Yet another cover of The Beatles' "Yesterday" is born... and it's not the best one. While it's not completely bad, it's far from good. It's climactic, but in all the wrong places. En Vogue chooses to do a lot of melodic vocal tricks in this song, which doesn't work to their advantage because of the simplicity of the original. Not to mention, this song has a distinctive early 90's beat to it which seems weird and awkward in this particular song. It's hard to consider this a note worthy cover after hearing an R&B cover like that of Boyz II Men, probably one of the most awesome covers of this song ever. "Yesterday" is not one of the worst songs on this album, and in all honesty, you may not only listen to it, but find yourself singing along to it, though it won't likely be your favorite. "Hooked On Your Love","Love Don't Love You", and "What is Love" are not only all bad, they're seriously redundant in theme (stating the obvious, judging the titles). Until I listened this album a week ago, I didn't remember ever hearing these songs. They are not only forgettable, but they're don't have any catchy elements to them. Not in the chorus, not in the vocal melodies, not in the instrumentation/beats...nada. It's important to draw the listener in within the first 30 seconds and that's something that all three of these songs fail to capture. I would advise you to listen to all three of them at least once to form your own opinion about them, but I'd be highly surprised if you recall anything about them afterwards. The last song on the album is titled, "Thanks (Prayer)" and is exactly what it claims to be; a prayer with some music. It's a factor that is emensely prevelant as either a beginning or ending track in R&B and Hip Hop. It's nice to pay tribute to your creator, but at least do him some justice and give him a musical masterpiece...your best; this track is hardly what I'd call decent.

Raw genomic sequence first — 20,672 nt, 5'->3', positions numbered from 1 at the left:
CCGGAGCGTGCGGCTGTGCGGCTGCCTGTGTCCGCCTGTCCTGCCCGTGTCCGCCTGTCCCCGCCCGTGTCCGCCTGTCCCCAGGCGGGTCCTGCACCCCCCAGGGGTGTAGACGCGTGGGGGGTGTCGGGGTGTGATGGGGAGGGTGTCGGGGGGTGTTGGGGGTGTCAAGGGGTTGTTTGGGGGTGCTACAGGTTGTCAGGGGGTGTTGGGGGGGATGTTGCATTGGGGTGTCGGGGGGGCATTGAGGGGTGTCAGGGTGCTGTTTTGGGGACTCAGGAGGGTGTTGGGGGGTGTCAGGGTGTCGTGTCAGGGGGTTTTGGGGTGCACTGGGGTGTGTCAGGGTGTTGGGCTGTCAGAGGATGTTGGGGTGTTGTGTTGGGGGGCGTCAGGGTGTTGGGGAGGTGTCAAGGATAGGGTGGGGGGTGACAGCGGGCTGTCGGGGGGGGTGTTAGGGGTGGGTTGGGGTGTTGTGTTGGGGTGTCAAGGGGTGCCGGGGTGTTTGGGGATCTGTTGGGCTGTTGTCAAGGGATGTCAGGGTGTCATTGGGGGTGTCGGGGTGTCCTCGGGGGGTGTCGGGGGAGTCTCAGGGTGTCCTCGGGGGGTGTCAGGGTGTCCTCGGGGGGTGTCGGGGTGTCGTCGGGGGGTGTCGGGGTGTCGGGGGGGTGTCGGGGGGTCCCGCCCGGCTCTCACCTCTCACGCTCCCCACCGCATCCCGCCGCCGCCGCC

In not so few words, its always nice to reexamine what you once thought was the best of the best. Funky Divas was one of my favorite albums when I was younger. Now that I'm much older and a bit more musical in ability, interpretation and preference, I realize that this album is not only extremely medicore, it's downright boring to listen to, with the exceptions of "My Lovin'" and "Free Your Mind". I'd almost venture to say it's bad. If you've always wanted to listen to this album, you should. If you own it, give it another listen. If you never want to listen to it again, I shant blame you.

Key Tracks:
1. My Lovin' (Never Gonna Get It)
2. Free Your Mind
3. Giving Him Something He Can Feel

3 out of 10 stars

1 comment:

Anonymous said...

I really love this writer's perspective on this album. I too had this cd and I have recently started listening to it again. I couldn't agree more with this writer's thoughts on this work. It's amazing how you listen to something so long ago, and it's incredible. Then you listen to it a decade later and it's noise. Nice job!